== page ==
It’s healthy for toddlers to be afraid of strangers, dogs, noisy environments, and separation from parents or care providers. Common fears of 3-year-olds also include masks, old people, darkness, parents going out at night, and animals. Every child, beginning in infancy, has fearful responses to some things; that is part of normal development and keeps kids a little wary (a good thing) in threatening situations.
Think about what scared you when you were young (and what still does). Many of your fears started during your early childhood, and you certainly didn’t take them lightly at the time. Lots of today’s scary movies are based on nothing more complex than the fear of strangers or the dark, and look how well they continue to do because we still carry some of those childhood fears.
Imagining the Worst
An older toddler or preschooler is capable of imagining frightening events that might happen, and he can put dark interpretations on things that have happened in the past or are happening now. This means that sometimes an object that is prompting his fear isn’t actually present, though your child’s imagination is allowing him to bring it with him. Here are some common bugaboos:
The Monster Under the Bed
Imaginary fears, particularly at night, can cause all-too-real anxiety in toddlers and preschoolers and should never be taken lightly. While a parent should acknowledge her child’s fearful feelings about an imaginary creature, she shouldn’t appear to buy into the idea that monsters really exist. At the same time, trying to argue your child out of his fears by attempting to convince him that they are imaginary — that the monster under the bed isn’t really there — won’t work either. Imaginary or not, these beliefs cause real fears, which in turn cause anxiety. What your child needs is reassurance, support, and the feeling of safety that you can provide. Snuggle with him, reassure him, tell him it’s a pretend monster. It’s helpful to remember that the other side of fear is fantasy: Both should be respected as an indication of mental growth.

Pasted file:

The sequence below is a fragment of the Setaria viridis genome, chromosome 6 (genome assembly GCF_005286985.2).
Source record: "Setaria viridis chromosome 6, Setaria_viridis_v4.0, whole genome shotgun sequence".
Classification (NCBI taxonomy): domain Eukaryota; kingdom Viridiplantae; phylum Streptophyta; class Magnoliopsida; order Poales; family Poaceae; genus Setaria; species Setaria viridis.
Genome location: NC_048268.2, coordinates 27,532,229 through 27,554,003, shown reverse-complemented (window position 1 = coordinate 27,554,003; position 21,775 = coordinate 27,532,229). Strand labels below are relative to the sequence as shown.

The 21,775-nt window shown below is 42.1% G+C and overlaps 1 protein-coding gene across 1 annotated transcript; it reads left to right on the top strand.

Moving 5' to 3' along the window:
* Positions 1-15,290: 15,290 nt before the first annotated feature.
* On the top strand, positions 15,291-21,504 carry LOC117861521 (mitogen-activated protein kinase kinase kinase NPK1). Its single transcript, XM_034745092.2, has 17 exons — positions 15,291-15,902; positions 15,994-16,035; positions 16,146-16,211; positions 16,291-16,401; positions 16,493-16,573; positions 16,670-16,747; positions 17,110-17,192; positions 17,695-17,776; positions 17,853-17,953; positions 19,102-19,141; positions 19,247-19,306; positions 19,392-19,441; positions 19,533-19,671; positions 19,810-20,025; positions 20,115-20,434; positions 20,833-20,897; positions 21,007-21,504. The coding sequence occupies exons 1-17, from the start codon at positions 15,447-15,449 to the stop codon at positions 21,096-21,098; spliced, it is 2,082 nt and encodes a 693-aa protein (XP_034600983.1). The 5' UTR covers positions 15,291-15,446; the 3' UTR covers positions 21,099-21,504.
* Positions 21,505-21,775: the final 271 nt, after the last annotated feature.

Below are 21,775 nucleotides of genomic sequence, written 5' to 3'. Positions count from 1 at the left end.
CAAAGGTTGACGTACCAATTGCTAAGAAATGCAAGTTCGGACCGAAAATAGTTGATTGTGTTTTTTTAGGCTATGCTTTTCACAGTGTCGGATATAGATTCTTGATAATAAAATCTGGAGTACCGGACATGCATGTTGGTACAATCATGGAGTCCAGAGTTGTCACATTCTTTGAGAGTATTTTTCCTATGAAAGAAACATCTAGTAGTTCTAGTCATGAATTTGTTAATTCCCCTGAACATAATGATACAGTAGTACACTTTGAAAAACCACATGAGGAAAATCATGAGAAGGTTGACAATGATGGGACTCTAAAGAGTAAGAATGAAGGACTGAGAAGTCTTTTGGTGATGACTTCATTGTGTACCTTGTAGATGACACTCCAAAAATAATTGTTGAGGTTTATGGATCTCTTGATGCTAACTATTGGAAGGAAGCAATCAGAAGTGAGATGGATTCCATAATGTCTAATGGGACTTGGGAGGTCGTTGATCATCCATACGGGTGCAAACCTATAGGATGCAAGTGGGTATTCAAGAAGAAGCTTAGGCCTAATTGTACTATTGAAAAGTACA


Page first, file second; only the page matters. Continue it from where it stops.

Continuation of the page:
A Shot in the Arm
A child this age also may become anxious about visiting the health care provider because she remembers being surprised and stung by the prick of an inoculation. While acknowledging that a shot may hurt for a few seconds, you can reassure your child that you will be there the whole time. Your steady confidence and presence during all procedures will help her manage her fear. In addition, tell your child that the doctor might also be looking in ears (which may tickle), talking to Mommy, and asking her questions, too. In other words, don’t dwell entirely on the most uncomfortable parts of the visit. Don’t lie, either: Shots do sting, but the sting doesn’t last long. Mistrust of a parent who has fooled him adds to a child’s general level of anxiety and worry. Always be truthful. And remember that children clearly know when their parents are uncomfortable or anxious, even if no one’s talking about it, and it’s natural for them to feel anxious when you do. Try to relax during a health care visit by scheduling routine ones for a time and place where you and your child are comfortable.
Helping a Child Cope With Fears
A parent’s role is essential. Here, a number of ways to help your child:
When to Worry About My Child’s Worries?
These general guidelines will help.
If your child’s worries seem to resemble any of the situations described above, talk to your health care provider to get some assistance.Adapted from Encounters with Children; Pediatric Behavior and Development by Suzanne D. Dixon, M.D., and Martin T. Stein, M.D. (Mosby, 2000), and from Toddlers and Preschoolers by Lawrence Kutner, Ph.D. (Avon, 1994).